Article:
Spector: Videogames Still "Comic Books" and "Cartoons"

| 17 Aug 2010 15:54

Warren Spector says videogames may continue to be disregarded by society if the industry doesn't get away from the current path it's on.

Spector took the stage at GDC Europe this week to talk about his development philosophy, and of course his upcoming Wii game Epic Mickey. Ironically, Spector says that the industry needs to get away from ideas that began in comic books, and to realize that photorealism isn't achievable yet even in the games with the best graphics.

Part of the reason that parts of society may see videogames as a hobby of nerds and geeks is because games are still following what Spector calls "male adolescent fantasies." Despite gaming making strides in the past decade, he says: "If we don't break out of big buff guys with swords and guys in tights and space marines in armor, we're going to get marginalised in the way comics have been in the United States. I hope we can break free of the content of comic books."

Spector also feels that videogames aren't going to be able to compete with movies, and may want to take roads other than extremely realistic graphics to reach their audiences. He believes that "in some respects we're still making cartoons" and that studios would be better served trying to create their own visual styles rather than replicating every wrinkle and pore in a character's face. Even with games out there like Heavy Rain, Spector feels videogames "fall far far short of what people expect from a movie."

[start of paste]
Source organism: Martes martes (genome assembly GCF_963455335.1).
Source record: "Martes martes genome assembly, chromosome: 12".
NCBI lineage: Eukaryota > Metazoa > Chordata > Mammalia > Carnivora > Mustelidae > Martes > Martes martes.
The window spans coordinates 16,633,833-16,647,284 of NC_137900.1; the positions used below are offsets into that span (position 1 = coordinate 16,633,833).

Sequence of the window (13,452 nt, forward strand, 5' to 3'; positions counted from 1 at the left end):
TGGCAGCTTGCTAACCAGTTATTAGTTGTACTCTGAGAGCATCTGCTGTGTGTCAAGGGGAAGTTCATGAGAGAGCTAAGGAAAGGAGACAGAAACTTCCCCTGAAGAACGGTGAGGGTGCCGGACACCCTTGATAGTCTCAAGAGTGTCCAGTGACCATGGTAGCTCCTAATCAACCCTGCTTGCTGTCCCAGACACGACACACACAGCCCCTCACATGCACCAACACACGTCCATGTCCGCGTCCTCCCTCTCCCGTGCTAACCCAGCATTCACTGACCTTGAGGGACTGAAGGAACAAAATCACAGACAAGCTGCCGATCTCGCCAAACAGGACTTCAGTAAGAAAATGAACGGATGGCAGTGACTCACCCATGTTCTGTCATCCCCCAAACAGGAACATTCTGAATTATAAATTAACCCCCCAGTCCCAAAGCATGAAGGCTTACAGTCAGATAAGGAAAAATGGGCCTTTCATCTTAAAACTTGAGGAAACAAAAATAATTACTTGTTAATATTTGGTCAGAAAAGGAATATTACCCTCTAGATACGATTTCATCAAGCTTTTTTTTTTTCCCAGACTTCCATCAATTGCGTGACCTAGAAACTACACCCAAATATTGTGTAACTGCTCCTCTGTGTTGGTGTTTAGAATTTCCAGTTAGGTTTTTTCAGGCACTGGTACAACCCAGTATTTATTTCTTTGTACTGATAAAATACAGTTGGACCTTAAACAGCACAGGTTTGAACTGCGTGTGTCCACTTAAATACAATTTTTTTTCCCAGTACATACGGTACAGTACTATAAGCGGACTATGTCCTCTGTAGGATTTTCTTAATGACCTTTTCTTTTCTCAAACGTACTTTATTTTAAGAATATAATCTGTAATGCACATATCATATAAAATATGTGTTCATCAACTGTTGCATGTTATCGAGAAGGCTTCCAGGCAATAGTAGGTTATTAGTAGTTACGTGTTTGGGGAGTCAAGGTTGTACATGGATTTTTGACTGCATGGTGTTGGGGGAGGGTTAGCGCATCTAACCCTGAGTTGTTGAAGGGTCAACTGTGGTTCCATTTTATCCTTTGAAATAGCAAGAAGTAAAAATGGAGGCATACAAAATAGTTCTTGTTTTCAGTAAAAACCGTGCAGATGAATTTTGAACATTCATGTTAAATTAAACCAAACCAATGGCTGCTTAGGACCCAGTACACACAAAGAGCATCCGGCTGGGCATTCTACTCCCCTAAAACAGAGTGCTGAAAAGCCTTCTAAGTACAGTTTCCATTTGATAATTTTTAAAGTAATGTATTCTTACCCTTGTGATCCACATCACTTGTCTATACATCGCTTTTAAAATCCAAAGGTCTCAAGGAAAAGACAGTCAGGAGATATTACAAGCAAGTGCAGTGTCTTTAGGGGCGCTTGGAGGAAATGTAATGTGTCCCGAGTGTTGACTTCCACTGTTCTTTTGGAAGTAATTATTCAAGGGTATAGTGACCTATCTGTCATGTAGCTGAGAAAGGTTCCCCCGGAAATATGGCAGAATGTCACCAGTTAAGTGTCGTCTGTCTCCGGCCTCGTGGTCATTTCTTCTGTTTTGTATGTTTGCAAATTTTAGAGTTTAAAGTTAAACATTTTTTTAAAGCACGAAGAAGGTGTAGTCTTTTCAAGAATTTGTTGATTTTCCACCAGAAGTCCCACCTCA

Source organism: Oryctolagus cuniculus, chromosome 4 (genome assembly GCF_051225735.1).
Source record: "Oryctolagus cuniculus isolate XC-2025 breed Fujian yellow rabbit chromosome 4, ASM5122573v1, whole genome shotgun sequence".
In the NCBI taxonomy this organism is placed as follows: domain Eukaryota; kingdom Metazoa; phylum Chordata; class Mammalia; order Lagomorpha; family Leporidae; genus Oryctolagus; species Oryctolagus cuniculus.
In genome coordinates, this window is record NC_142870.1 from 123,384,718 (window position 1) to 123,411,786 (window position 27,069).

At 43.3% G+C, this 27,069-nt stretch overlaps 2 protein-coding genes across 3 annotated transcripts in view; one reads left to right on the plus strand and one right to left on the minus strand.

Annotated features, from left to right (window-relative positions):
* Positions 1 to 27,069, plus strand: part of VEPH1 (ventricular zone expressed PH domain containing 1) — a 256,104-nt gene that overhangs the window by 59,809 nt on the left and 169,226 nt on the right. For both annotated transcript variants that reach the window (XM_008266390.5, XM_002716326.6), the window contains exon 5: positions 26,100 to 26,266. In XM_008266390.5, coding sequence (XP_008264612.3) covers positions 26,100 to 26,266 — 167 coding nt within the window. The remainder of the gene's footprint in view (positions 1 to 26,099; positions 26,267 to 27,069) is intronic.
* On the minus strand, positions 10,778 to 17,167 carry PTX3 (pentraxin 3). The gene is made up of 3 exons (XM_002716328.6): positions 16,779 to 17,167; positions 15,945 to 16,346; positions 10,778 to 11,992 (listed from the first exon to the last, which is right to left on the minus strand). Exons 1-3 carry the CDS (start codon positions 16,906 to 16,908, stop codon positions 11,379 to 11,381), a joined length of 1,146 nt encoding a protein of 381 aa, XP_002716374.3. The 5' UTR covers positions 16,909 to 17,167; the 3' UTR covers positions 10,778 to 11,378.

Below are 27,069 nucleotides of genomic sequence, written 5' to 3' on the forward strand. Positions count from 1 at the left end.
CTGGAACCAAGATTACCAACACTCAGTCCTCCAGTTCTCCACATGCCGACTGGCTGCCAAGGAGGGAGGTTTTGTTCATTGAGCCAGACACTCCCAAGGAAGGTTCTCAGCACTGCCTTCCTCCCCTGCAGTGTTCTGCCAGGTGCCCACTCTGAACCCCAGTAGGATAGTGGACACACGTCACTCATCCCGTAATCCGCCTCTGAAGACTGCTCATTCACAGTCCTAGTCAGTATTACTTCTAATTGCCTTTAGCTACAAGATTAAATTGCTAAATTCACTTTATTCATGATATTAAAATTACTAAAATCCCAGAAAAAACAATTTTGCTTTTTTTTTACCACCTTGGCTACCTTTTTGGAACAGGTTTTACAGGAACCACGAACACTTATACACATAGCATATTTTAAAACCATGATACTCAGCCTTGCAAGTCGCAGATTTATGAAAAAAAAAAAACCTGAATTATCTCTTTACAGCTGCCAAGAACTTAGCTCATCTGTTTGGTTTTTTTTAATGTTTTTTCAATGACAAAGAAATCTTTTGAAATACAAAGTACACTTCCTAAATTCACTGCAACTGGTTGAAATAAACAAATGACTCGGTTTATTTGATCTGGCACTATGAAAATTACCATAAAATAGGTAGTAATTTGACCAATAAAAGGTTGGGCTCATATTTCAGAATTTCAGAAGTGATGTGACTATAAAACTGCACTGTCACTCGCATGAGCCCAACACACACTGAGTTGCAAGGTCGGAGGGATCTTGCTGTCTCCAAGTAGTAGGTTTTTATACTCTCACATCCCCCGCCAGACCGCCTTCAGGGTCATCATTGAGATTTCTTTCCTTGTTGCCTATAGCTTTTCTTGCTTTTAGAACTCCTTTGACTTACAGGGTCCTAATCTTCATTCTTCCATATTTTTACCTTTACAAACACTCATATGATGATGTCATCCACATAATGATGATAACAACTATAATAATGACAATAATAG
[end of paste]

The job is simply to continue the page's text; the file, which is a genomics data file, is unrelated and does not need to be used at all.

Games are about the "player experience" to Spector, and his goal is to make "repeated action" fun. "Our job is to find ways to change the context around the repeated actions that we offer players, so you can do something and it's as much fun the thousandth time as the first time," he said. This is the core of a game to him, not killing dragons and powerful graphics.

Spector's Epic Mickey is his shot at creating a different experience for gamers to enjoy in an iconic world. His comments hearken back to a time when everything was made out of pixels and bright colors, so a game's style was all it had. It wasn't about creating something that looked incredible, but about making something that was fun and unique. The problem is that buff guys with swords and space marines sell games really well, so I don't think Spector's hopes for the future are going to happen.


Comments on